Learning the lessons of the Exxon Valdez

In the October issue of WorkBoat magazine, which is this year’s “show” issue for the almost-upon-us 2013 WorkBoat Show in New Orleans, we present a review of marine disasters over the past 25 years with an eye on the legislative and regulatory changes instigated by each of them. Leading the list is the Exxon Valdez grounding and oil spill in March 1989.

Oil is still present in Prince William Sound 25 years after the Exxon Valdez disaster. Photo credit: David Janka, www.auklet.com 

Frankly, I was shocked to discover that the oil is still there. Take a look at the attached photo taken this past summer on the beach of an island in the middle of the sound, and you’ll see what I mean. We tend to think that these things get cleaned up by time, but 25 years isn’t nearly enough time to make Prince William Sound whole again.

Twenty-five years has also been insufficient time for the people of Prince William Sound to heal the wounds inflicted by the spill and Exxon’s legal war against the survivors.

In the preface to her book, “Not One Drop,” Dr. Riki Ott writes, “The Exxon Valdez disaster was more than an oil spill in Prince William Sound, just as Katrina was more than a hurricane in New Orleans, 9/11 was more than buildings collapsing in New York, Chernobyl was more than a nuclear meltdown in Ukraine, Bhopal was more than a poisonous gas leak in India, and Love Canal was more than toxic contamination of a neighborhood in Niagara Falls, New York.”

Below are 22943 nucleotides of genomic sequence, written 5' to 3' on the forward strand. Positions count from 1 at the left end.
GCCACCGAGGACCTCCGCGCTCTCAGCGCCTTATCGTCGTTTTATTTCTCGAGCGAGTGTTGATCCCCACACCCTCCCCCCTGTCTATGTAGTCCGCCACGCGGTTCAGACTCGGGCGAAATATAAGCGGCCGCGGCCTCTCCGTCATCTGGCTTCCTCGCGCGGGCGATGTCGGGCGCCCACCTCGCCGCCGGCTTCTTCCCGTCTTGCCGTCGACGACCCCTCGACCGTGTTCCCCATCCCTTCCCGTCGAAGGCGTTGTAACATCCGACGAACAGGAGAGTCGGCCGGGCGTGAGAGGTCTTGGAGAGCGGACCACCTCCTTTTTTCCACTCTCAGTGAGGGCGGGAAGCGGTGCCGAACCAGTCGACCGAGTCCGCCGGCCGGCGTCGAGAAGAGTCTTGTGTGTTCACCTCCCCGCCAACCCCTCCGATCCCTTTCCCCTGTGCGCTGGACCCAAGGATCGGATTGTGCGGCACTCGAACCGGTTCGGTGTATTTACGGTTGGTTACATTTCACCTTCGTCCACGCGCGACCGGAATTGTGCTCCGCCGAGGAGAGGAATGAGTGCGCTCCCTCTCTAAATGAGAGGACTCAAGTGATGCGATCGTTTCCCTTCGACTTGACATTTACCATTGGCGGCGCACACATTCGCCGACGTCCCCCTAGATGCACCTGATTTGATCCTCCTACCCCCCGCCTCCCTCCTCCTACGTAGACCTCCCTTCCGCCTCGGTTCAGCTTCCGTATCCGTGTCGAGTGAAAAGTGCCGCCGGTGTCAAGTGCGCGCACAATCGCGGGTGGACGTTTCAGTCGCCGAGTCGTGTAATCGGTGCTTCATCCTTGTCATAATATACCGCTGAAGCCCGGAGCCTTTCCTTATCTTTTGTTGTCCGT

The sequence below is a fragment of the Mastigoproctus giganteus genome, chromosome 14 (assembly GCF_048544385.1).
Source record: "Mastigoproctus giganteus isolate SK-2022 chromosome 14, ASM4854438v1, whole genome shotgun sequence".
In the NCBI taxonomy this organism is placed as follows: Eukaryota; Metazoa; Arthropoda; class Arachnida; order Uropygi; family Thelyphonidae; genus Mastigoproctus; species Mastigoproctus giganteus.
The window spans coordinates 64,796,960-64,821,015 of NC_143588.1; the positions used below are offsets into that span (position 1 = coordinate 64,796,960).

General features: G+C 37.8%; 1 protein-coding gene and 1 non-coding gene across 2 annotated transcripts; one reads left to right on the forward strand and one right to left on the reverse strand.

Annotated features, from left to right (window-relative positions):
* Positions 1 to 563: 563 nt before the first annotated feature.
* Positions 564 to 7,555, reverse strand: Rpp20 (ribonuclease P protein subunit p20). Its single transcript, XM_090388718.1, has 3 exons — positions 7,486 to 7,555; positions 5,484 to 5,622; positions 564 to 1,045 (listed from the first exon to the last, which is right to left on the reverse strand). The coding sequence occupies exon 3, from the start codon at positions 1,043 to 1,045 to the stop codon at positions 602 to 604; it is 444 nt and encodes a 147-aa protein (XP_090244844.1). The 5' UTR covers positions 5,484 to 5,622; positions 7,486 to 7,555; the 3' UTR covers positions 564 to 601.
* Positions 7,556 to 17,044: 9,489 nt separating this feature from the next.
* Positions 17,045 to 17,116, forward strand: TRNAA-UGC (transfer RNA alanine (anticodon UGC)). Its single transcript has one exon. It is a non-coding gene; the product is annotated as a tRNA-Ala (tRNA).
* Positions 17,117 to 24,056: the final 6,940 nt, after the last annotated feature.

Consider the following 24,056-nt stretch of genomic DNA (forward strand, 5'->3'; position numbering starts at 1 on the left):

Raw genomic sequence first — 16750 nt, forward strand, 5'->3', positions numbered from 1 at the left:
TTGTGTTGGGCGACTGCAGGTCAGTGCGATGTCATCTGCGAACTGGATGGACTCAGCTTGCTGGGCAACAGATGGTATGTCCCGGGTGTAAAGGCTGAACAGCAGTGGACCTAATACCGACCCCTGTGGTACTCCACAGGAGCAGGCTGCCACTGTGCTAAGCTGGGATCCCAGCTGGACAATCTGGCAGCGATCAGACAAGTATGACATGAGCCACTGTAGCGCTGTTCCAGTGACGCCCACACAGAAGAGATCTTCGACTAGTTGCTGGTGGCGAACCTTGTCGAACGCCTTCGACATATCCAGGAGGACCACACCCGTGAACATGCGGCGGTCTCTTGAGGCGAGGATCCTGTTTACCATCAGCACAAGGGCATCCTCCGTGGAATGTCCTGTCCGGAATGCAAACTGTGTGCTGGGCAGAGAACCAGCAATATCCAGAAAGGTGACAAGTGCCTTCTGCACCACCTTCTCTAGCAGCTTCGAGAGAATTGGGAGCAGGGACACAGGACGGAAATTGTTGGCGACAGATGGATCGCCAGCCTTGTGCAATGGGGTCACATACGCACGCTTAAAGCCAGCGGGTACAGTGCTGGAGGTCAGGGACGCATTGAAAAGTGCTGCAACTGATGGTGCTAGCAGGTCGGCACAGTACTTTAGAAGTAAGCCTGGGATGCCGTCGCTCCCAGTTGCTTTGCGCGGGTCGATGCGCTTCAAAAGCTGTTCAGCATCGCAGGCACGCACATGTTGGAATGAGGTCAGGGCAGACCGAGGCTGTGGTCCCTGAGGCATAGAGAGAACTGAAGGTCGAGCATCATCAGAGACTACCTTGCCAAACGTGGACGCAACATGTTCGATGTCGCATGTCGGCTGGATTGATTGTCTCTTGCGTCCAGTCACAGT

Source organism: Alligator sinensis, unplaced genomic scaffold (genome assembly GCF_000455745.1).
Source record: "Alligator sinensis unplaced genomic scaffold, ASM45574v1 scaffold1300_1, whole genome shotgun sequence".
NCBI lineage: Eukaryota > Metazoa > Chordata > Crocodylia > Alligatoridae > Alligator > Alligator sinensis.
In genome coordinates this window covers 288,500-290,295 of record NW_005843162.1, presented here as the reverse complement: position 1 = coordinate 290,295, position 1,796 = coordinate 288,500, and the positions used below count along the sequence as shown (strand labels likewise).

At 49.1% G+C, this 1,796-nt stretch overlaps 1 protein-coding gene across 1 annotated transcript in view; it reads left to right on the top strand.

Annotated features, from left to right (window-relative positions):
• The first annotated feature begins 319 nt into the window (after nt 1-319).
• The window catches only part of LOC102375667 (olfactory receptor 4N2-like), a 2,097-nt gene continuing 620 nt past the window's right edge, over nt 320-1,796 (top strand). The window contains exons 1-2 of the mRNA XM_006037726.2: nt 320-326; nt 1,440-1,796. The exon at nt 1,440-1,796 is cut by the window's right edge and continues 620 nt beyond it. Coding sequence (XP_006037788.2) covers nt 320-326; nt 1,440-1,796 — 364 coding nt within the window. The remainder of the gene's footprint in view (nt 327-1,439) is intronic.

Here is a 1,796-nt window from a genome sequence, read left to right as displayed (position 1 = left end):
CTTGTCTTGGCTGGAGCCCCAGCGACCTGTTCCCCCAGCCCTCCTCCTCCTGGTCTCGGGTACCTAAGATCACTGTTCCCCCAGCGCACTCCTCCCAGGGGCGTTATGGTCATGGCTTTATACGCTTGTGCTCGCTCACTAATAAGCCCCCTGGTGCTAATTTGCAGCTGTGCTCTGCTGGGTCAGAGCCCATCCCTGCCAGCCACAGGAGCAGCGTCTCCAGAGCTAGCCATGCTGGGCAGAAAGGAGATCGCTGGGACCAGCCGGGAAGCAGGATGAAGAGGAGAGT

A resident of Cordova, Alaska, and a marine biologist, Ott has written extensively about the harm caused by corporate malfeasance, particularly Exxon’s. Her latest book describes the social and cultural consequences of the Exxon Valdez spill and its lingering effects. It ain’t pretty.

The good news is that Prince William Sound now has the world’s best system for preventing tanker accidents and a citizen oversight structure with teeth. And the country as a whole now has the Oil Pollution Act of 1990 (OPA 90), the legislation that launched a thousand double-hulled tankers and barges.

About the author

Bruce Buls

With a degree in English literature from the University of Washington (Go Dawgs!), journalism experience at the once-upon-a-time Seattle P-I, and at-sea experience as a commercial fisherman in Washington and Alaska, Bruce Buls has forged a career in commercial marine trade journalism, including stints at Alaska Fishermen’s Journal and National Fisherman, WorkBoat’s sister publications. Bruce spent 16 years as WorkBoat's technical editor before retiring in May 2015. He lives on Puget Sound’s Whidbey Island, about 20 miles north of Seattle (go 'Hawks!).

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